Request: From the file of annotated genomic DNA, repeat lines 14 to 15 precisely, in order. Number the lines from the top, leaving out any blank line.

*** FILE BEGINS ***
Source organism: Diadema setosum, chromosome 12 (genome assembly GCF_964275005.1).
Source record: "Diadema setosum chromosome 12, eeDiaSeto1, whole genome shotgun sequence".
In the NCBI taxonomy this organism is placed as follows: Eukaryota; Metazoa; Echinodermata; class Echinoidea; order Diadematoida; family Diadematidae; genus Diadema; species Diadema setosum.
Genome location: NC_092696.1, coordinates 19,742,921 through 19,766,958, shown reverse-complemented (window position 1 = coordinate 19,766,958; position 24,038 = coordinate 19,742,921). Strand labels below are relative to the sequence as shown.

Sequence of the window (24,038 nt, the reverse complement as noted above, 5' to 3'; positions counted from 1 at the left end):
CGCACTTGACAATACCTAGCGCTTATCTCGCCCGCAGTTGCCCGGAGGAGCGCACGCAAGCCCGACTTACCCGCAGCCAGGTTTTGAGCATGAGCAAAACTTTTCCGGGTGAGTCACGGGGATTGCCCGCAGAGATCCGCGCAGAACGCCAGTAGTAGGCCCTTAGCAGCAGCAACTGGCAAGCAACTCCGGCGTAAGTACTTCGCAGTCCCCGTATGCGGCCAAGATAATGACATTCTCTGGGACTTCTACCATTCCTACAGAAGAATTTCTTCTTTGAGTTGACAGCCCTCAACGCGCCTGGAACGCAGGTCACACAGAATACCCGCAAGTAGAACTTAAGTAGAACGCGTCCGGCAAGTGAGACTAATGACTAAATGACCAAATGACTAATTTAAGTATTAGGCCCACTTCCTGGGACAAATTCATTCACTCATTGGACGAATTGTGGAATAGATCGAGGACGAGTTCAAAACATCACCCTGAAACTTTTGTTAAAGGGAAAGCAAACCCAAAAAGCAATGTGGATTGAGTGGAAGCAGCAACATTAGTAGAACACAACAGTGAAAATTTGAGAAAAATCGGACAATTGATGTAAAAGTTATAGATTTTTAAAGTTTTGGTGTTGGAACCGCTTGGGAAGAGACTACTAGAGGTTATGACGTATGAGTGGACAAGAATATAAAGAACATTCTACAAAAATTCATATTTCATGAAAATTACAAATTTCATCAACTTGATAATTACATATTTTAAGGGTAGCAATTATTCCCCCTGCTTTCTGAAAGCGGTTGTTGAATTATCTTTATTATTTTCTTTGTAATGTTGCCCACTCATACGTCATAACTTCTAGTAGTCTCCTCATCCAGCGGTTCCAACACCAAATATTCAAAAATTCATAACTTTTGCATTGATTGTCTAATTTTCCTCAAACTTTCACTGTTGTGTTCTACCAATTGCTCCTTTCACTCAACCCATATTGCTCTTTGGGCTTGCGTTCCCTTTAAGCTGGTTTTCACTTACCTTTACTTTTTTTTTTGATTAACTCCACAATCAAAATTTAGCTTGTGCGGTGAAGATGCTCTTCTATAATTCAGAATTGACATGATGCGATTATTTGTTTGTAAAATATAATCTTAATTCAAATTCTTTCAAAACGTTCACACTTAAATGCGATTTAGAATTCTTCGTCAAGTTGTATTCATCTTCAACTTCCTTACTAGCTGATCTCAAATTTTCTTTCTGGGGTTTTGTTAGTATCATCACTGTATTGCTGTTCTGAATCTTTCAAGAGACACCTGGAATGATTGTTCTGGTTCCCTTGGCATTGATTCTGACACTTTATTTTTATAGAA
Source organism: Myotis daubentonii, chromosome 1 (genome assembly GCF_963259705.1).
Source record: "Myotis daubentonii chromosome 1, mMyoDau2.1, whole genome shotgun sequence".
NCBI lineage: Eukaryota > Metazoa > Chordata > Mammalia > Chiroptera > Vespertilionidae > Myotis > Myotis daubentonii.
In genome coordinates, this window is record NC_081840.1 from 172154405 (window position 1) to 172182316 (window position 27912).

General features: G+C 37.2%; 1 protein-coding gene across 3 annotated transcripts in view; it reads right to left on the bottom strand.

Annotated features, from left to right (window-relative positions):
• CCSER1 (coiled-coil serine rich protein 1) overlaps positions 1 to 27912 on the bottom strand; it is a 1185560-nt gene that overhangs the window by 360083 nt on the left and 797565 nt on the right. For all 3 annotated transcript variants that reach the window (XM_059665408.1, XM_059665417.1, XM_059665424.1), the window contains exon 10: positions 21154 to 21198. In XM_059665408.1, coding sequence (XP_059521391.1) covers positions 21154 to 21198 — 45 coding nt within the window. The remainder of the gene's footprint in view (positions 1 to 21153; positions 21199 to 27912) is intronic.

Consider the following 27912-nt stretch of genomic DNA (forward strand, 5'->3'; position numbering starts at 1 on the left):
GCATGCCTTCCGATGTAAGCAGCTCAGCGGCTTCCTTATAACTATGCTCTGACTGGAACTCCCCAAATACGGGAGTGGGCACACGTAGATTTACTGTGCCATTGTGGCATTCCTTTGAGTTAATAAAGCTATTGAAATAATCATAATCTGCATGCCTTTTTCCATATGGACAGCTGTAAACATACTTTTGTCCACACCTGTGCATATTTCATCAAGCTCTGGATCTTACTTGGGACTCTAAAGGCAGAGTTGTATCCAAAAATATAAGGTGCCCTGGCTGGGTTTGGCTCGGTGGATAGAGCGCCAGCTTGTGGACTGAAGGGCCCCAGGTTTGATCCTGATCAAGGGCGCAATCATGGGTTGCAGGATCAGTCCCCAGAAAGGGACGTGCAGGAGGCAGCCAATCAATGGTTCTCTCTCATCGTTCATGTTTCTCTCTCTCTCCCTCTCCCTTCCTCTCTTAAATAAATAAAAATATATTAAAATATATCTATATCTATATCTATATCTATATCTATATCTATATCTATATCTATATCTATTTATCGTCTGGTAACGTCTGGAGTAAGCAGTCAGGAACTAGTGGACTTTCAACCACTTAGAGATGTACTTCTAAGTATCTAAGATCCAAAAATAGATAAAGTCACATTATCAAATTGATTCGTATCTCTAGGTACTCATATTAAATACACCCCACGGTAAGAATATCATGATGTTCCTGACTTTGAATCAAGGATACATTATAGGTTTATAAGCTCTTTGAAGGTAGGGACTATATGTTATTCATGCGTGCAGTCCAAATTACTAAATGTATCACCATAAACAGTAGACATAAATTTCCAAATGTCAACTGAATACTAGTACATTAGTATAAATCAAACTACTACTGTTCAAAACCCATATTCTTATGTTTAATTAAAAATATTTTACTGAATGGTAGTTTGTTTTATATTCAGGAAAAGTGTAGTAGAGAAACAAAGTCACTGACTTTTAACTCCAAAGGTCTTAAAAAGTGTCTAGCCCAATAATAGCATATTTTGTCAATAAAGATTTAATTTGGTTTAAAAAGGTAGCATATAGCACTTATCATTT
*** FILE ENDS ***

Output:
Consider the following 27912-nt stretch of genomic DNA (forward strand, 5'->3'; position numbering starts at 1 on the left):
GCATGCCTTCCGATGTAAGCAGCTCAGCGGCTTCCTTATAACTATGCTCTGACTGGAACTCCCCAAATACGGGAGTGGGCACACGTAGATTTACTGTGCCATTGTGGCATTCCTTTGAGTTAATAAAGCTATTGAAATAATCATAATCTGCATGCCTTTTTCCATATGGACAGCTGTAAACATACTTTTGTCCACACCTGTGCATATTTCATCAAGCTCTGGATCTTACTTGGGACTCTAAAGGCAGAGTTGTATCCAAAAATATAAGGTGCCCTGGCTGGGTTTGGCTCGGTGGATAGAGCGCCAGCTTGTGGACTGAAGGGCCCCAGGTTTGATCCTGATCAAGGGCGCAATCATGGGTTGCAGGATCAGTCCCCAGAAAGGGACGTGCAGGAGGCAGCCAATCAATGGTTCTCTCTCATCGTTCATGTTTCTCTCTCTCTCCCTCTCCCTTCCTCTCTTAAATAAATAAAAATATATTAAAATATATCTATATCTATATCTATATCTATATCTATATCTATATCTATATCTATATCTATTTATCGTCTGGTAACGTCTGGAGTAAGCAGTCAGGAACTAGTGGACTTTCAACCACTTAGAGATGTACTTCTAAGTATCTAAGATCCAAAAATAGATAAAGTCACATTATCAAATTGATTCGTATCTCTAGGTACTCATATTAAATACACCCCACGGTAAGAATATCATGATGTTCCTGACTTTGAATCAAGGATACATTATAGGTTTATAAGCTCTTTGAAGGTAGGGACTATATGTTATTCATGCGTGCAGTCCAAATTACTAAATGTATCACCATAAACAGTAGACATAAATTTCCAAATGTCAACTGAATACTAGTACATTAGTATAAATCAAACTACTACTGTTCAAAACCCATATTCTTATGTTTAATTAAAAATATTTTACTGAATGGTAGTTTGTTTTATATTCAGGAAAAGTGTAGTAGAGAAACAAAGTCACTGACTTTTAACTCCAAAGGTCTTAAAAAGTGTCTAGCCCAATAATAGCATATTTTGTCAATAAAGATTTAATTTGGTTTAAAAAGGTAGCATATAGCACTTATCATTT